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Nov 23, 2007

Demand for light steel frames increases

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Construction|Engineering|Design|Housing|PROJECT|Projects|Building|Manufacturing|Steel
Construction|Engineering|Design|Housing|PROJECT|Projects|Building|Manufacturing|Steel
construction|engineering|design|housing|project|projects|building|manufacturing|steel
© Reuse this The Southern African Light Steel Frame Building Asso-ciation (Sasfa), a division of the Southern African Institute of Steel Construction, reports that the demand for light steel frame building is rapidly increasing.

“During the first nine months of 2007, some 250 projects with a total floor area of about 950 000 square metres have been completed. “Some 6 800 t of high-strength galvanised steel sheet was used for the light steel structures,” Sasfa director John Barnard tells Engineering News.

Barnard adds that, although light steel trusses and purlins/battens entered the South African market some years ago, the industry is currently finding growing demand for this product, mainly in competition with timber trusses.

“The high level of activity in the building industry has resulted in shortages of good-quality structural timber, exacerbated by the losses in huge plantation fires earlier this year. Timber is being imported to supplement local supply, resulting in significant price increases, which render light steel trusses a competi- tive alternative,” he says.

More than 70% of the total floor area covered by light steel frame buildings during 2007 can be attributed to steel trusses.

However, Barnard says that, while light steel frame buildings – which include wall panels, floors and trusses – have been around for only the past 12 months, already some 60 projects have been completed by Sasfa members, ranging from a 3 000-square-metre college building, in Durban, two schools, several classrooms, office buildings, a number of single- and double- storey houses, and several residential additions. A large housing project is under way in the Eastern Cape, where 30 of the 120 midsize houses have been completed.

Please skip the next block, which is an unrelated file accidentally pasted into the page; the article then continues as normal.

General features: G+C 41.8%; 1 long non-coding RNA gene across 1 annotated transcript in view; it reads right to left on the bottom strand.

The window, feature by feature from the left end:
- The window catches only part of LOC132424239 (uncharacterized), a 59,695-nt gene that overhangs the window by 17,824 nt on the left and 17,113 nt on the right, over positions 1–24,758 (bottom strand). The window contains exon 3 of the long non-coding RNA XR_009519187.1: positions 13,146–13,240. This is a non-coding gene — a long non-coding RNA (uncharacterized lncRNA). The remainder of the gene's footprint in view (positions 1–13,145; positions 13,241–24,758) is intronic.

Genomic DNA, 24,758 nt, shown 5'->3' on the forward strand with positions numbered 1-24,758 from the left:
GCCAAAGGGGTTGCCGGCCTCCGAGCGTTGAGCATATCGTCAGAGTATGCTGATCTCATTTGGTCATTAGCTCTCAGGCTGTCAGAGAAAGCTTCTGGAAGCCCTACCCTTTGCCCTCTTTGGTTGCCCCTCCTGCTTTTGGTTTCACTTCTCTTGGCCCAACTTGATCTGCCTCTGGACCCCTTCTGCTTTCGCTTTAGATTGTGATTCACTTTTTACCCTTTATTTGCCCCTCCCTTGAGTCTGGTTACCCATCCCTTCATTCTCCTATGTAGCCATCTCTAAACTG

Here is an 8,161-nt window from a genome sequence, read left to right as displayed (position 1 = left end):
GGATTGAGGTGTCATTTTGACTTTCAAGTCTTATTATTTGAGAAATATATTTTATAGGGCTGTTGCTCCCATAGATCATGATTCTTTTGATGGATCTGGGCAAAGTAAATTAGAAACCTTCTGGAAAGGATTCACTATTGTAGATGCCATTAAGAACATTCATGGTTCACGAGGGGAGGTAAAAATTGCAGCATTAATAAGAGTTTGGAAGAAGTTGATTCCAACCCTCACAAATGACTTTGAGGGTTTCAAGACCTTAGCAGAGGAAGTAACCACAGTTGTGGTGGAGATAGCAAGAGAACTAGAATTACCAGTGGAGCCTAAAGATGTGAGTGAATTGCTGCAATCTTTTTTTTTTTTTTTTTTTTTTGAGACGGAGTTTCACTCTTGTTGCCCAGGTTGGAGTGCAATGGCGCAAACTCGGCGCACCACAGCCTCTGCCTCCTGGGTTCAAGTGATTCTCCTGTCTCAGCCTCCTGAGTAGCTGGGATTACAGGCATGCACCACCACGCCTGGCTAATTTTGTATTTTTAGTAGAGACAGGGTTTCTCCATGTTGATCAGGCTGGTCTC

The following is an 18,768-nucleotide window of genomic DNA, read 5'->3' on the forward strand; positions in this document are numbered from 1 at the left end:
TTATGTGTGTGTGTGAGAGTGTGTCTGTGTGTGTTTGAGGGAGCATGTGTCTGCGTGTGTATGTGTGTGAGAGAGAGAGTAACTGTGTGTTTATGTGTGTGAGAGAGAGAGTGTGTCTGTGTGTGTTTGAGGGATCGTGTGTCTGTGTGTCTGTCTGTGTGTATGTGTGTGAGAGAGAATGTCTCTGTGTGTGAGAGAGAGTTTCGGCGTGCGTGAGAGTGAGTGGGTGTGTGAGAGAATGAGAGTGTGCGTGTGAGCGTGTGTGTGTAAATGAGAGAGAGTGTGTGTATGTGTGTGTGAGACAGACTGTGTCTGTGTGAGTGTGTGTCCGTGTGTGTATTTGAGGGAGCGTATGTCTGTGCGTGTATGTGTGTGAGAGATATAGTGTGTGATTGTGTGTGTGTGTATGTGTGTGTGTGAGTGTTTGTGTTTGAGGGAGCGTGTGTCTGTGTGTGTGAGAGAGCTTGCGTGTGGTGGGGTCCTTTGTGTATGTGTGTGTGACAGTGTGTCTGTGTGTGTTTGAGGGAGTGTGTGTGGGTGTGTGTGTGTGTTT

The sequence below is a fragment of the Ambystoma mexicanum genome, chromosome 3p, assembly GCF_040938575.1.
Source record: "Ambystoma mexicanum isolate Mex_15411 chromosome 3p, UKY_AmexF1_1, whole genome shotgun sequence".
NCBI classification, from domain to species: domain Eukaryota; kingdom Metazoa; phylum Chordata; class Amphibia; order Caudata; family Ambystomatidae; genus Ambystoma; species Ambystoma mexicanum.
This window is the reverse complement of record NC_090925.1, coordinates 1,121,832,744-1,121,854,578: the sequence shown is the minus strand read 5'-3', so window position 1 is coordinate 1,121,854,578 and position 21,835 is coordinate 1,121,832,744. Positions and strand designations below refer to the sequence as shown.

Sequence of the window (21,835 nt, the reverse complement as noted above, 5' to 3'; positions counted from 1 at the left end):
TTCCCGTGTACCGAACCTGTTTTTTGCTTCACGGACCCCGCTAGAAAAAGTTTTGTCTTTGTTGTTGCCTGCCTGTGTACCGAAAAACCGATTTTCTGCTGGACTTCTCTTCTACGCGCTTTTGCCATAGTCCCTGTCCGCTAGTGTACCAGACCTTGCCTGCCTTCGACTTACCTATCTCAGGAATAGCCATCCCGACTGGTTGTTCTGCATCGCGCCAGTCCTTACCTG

He adds that several other projects are either under way, or are scheduled to start in the next three or four months. This includes a 250-house project in KwaZulu Natal, several schools, and a growing number of houses in the affordable to upper- income markets.

“Sasfa manufacturing mem- bers are inundated with enquiries for new projects,” he enthuses.

Barnard points out that there is a natural time delay of six to nine months between design and the decision to go ahead with a project. “Accordingly, it would appear that the light steel frame industry’s demand forecast of 20 000 t of steel for the period July 2007 to June 2008 may yet prove to be conservative, rather than optimistic,” he concludes.


Edited by: Laura Tyrer
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